In college town environment, more men don't wash hands at all, or wash without soap
THURSDAY, June 13 (HealthDay News) -- Many people do not engage in proper hand washing behaviors after using the restroom, according to a study published in the April issue of the Journal of Environmental Health.
Carl P. Borchgrevnik, Ph.D., from Michigan State University in East Lansing, and colleagues conducted a field observation study involving 3,749 people in a college town environment to investigate hand washing compliance after using the restroom.
The researchers found that, although most individuals washed their hands with soap, 10.8 percent didn't wash their hands and 22.8 percent wet their hands without soap. Women used soap and engaged in proper washing behavior significantly more than men (77.9 versus 50.3 percent, respectively). Almost 15 of men and 7 percent of women didn't wash their hands at all, while 35.1 and 15.1 percent, respectively, just wet their hands with water. Participants who were estimated to be older than college age washed their hands with soap significantly more than college age and younger individuals (70.3 versus 64.8 percent). The presence of hand washing signs was associated with increased use of soap (68.5 versus 60.5 percent for restrooms without signs). People were less likely to wash their hands if the sink was reasonable clean (61.2 percent) or dirty (59.4 percent), compared with when the sink was clean (73.9 percent). Only 5.3 percent washed their hands for 15 seconds or longer.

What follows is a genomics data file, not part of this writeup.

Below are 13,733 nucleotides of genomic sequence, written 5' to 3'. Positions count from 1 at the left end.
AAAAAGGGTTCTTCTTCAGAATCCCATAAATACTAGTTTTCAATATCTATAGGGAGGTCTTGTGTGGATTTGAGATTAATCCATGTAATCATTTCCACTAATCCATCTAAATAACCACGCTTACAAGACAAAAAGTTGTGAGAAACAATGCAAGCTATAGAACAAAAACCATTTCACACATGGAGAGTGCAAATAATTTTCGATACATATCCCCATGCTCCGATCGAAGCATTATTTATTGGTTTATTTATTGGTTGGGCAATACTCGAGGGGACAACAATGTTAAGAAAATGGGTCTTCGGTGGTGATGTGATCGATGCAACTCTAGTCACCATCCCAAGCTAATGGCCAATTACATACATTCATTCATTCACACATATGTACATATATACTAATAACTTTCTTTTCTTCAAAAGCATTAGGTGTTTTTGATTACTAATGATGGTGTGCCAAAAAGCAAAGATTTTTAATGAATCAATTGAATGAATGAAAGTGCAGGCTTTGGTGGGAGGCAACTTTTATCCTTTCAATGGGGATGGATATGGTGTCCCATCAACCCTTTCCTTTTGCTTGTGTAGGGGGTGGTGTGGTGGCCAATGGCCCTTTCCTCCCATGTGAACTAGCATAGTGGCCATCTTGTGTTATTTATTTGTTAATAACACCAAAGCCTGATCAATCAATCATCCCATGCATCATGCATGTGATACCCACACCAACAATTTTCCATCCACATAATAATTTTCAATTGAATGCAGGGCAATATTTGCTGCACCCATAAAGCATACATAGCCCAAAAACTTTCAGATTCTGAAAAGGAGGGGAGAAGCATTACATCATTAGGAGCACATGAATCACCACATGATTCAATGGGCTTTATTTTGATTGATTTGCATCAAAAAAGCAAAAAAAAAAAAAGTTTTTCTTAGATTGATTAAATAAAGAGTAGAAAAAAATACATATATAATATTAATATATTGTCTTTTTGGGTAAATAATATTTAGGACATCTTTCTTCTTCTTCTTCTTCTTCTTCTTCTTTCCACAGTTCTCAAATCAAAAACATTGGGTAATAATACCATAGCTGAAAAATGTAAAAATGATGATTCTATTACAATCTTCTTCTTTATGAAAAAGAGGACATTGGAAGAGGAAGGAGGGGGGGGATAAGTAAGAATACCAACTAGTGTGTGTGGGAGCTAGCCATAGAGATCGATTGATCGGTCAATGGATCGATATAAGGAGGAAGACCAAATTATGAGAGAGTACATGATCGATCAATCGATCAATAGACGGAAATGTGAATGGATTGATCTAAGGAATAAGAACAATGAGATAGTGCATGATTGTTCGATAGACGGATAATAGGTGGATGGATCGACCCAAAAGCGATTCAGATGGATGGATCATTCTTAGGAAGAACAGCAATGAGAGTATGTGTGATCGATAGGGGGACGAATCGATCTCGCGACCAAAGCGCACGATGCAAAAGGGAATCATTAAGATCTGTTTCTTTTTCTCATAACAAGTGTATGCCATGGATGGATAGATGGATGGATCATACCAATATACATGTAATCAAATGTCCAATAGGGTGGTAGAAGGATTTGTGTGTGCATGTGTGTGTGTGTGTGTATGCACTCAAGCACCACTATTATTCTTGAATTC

"Hand washing compliance and practices as reported in this and previous studies fall short of the ideal," the authors write. "The public needs to be continuously encouraged to engage in proper hand washing practices."
Full Text (http://msutoday.msu.edu/_/pdf/assets/2013/hand-washing-study.pdf )